Finding Java Hard to Learn? 10 Resources to Make It Easier
Java is one of the most well-known and highly appreciated languages of software development today. It’s a cross-platform programming language used for back-end web technologies, desktop, and native mobile app development. Yet, with so many ways to deploy the language, it can be easy for beginners to feel intimidated by how many features and technologies there are to learn. So what’s the real truth behind Java? Is Java a language hard to learn for beginners? What can we do to make it easier to bring new developers into Java development teams?
Hiring Java developers is something we think about often. There are simply not enough engineers to meet the demands of every company and team building applications using the language today. We’ve written resource guides and articles to help teams recruit engineers, but the long-term solution is for new developers to learn the language and skills necessary for building modern applications.
In this article, we take a close look at whether Java is hard to learn for beginners. Building a detailed rundown of the features and functionality newcomers have to get to grips with when using the language and suggesting some resources that can make Java easy to learn for anyone.
Is Java Hard to Learn?
First developed throughout the early 1990s, Java was built to be a successor to the C programming language that was popular at the time. Having a more easily understood syntax and intuitive programming conventions were key features behind this design—making Java easier to learn and easier to use right from day one.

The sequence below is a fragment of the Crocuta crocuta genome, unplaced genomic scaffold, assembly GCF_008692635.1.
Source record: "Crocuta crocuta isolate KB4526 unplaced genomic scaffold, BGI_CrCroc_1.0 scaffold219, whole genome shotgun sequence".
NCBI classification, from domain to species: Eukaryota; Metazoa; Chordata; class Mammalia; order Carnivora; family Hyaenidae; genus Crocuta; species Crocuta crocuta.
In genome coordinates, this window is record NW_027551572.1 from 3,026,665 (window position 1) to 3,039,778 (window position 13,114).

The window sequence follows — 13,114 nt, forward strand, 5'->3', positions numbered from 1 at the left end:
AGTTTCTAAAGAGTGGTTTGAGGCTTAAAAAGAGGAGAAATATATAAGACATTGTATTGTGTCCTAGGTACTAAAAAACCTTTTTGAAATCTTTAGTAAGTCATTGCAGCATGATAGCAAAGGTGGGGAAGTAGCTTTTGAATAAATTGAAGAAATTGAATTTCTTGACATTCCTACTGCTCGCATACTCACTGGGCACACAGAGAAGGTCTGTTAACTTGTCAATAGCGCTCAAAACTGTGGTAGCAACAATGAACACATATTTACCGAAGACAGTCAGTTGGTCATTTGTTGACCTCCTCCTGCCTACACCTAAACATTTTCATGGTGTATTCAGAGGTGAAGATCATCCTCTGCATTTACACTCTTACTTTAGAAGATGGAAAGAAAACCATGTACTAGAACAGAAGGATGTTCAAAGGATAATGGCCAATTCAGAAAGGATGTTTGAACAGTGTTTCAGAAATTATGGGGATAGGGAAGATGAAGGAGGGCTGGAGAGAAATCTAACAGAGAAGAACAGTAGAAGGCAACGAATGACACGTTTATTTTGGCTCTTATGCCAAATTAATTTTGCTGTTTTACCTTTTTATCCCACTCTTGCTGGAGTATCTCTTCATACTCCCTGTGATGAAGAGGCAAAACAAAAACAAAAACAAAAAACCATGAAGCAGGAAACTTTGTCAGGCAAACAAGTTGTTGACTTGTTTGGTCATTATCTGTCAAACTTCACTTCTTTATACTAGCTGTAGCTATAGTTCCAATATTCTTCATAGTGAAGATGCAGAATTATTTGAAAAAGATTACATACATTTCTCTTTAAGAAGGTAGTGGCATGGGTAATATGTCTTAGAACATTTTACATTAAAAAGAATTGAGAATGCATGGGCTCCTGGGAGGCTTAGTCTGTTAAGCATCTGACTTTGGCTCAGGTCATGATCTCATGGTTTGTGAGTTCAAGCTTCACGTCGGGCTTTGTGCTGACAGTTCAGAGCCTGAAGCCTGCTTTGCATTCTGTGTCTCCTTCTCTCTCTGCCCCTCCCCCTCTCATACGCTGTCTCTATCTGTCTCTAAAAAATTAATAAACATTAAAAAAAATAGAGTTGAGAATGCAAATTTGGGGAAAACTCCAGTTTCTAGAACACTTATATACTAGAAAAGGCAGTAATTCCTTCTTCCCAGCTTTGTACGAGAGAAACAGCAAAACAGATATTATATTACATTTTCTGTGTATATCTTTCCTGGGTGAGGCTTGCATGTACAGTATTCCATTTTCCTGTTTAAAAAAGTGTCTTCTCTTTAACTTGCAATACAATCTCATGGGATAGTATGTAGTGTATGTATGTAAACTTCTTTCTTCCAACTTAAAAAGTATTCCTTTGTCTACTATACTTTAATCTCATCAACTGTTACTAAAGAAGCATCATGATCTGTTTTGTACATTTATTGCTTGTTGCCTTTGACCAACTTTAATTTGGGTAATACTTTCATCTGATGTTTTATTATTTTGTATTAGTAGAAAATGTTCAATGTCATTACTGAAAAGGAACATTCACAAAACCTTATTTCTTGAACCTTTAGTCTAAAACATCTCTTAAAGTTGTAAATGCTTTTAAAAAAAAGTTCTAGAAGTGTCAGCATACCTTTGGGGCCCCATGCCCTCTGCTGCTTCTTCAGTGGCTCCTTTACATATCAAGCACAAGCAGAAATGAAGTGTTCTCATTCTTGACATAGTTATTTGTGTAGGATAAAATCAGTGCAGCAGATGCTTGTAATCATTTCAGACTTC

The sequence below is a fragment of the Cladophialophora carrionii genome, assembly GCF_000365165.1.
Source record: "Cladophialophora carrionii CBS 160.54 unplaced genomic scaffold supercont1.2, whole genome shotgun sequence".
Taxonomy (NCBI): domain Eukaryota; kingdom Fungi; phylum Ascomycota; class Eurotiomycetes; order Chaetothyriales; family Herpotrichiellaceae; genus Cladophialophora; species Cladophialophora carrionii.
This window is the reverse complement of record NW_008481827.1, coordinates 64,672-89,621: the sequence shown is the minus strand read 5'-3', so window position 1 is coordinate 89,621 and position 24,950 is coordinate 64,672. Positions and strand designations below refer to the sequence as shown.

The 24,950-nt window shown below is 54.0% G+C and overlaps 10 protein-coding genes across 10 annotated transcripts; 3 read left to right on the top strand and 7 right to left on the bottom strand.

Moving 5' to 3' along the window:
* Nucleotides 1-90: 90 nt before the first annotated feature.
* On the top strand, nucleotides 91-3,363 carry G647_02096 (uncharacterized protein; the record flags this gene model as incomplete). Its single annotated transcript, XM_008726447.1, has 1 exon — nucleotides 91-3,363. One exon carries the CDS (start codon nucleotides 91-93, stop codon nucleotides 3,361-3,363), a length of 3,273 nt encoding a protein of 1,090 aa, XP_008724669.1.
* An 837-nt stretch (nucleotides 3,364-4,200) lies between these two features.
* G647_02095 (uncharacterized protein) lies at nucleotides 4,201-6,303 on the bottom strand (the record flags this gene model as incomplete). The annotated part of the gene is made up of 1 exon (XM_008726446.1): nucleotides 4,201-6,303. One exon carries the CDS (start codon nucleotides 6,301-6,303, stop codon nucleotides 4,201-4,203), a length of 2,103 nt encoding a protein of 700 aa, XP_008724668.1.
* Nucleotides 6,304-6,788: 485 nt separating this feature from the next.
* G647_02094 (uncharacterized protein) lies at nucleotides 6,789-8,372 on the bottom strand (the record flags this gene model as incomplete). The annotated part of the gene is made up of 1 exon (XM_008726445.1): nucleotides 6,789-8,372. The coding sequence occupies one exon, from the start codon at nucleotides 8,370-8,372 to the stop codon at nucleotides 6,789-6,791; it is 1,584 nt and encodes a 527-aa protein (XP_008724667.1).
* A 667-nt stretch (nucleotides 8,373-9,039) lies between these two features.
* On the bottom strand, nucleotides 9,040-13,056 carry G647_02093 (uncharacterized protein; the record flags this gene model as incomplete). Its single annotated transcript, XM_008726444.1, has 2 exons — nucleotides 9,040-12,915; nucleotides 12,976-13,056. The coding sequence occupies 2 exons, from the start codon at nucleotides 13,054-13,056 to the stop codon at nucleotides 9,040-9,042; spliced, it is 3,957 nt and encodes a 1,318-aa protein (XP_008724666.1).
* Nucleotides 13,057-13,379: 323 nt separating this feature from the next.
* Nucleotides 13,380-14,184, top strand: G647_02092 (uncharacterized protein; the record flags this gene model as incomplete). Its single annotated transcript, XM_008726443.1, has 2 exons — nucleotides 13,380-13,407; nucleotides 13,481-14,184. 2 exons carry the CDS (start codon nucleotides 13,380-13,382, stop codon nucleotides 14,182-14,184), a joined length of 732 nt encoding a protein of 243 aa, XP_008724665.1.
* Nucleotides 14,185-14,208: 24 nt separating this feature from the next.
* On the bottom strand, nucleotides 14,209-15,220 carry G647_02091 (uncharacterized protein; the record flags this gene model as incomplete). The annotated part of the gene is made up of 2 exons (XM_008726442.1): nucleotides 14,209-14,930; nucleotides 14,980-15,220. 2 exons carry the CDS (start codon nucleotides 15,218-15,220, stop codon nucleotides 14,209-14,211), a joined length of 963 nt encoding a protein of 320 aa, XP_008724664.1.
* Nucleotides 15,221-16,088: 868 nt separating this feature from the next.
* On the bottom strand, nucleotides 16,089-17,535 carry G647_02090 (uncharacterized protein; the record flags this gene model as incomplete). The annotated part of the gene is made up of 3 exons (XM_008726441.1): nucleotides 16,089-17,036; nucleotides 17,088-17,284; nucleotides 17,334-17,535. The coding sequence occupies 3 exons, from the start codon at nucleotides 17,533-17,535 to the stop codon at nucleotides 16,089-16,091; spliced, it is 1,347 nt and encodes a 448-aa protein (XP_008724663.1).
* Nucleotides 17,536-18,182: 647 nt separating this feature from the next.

While many of the language’s extensive features and functionality are intimidating to beginners, programmers soon find them to be intuitive and understandable in day-to-day use after a short time. As an object-oriented language, beginners should invest a little time in understanding the principles and basics behind OOP (object-oriented programming) to gain a grasp on how systems are built from building blocks (objects) of code within the language.
One of the other major sticking points for developers just starting out in Java is the JVM (Java Virtual Machine). The JVM is the key part of the language that physically runs code on physical hardware. Understanding the JVM is key to knowing how Java works and how the language compares against technologies such as Python or C++. The JVM features prominently on our list of skills and tips for being a better Java developer and is a tool worth knowing about at any level of Java development.
The most important thing to know about making Java easy to learn is that it takes a willingness and perseverance to work at building, breaking, and re-building code to effectively learn how to use the language. Here, we’ve compiled a list of resources below to help you do just that in the most effective way possible.
10 Resources that Make Java Easier to Learn
While Java is comparatively easy to learn next to lower-level languages such as C, it’s still going to take time, patience, and persistence for those new to programming.